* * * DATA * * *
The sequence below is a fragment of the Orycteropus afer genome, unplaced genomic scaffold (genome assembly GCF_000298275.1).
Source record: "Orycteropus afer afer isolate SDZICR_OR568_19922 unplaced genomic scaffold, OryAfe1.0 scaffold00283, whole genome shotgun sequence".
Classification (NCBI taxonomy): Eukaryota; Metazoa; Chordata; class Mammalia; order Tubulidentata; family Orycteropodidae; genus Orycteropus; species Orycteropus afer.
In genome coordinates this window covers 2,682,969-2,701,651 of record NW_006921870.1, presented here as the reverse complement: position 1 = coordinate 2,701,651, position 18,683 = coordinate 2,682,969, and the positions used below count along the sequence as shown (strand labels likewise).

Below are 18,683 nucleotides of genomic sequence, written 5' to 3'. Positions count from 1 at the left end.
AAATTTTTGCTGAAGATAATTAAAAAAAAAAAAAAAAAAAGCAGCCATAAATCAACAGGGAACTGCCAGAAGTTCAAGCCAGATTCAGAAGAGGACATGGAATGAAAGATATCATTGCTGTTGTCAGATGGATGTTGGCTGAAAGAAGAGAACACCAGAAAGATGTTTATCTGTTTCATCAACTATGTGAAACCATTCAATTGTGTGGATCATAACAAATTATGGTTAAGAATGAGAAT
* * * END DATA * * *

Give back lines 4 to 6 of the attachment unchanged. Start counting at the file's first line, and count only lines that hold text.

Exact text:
In genome coordinates this window covers 2,682,969-2,701,651 of record NW_006921870.1, presented here as the reverse complement: position 1 = coordinate 2,701,651, position 18,683 = coordinate 2,682,969, and the positions used below count along the sequence as shown (strand labels likewise).

Below are 18,683 nucleotides of genomic sequence, written 5' to 3'. Positions count from 1 at the left end.
AAATTTTTGCTGAAGATAATTAAAAAAAAAAAAAAAAAAAGCAGCCATAAATCAACAGGGAACTGCCAGAAGTTCAAGCCAGATTCAGAAGAGGACATGGAATGAAAGATATCATTGCTGTTGTCAGATGGATGTTGGCTGAAAGAAGAGAACACCAGAAAGATGTTTATCTGTTTCATCAACTATGTGAAACCATTCAATTGTGTGGATCATAACAAATTATGGTTAAGAATGAGAAT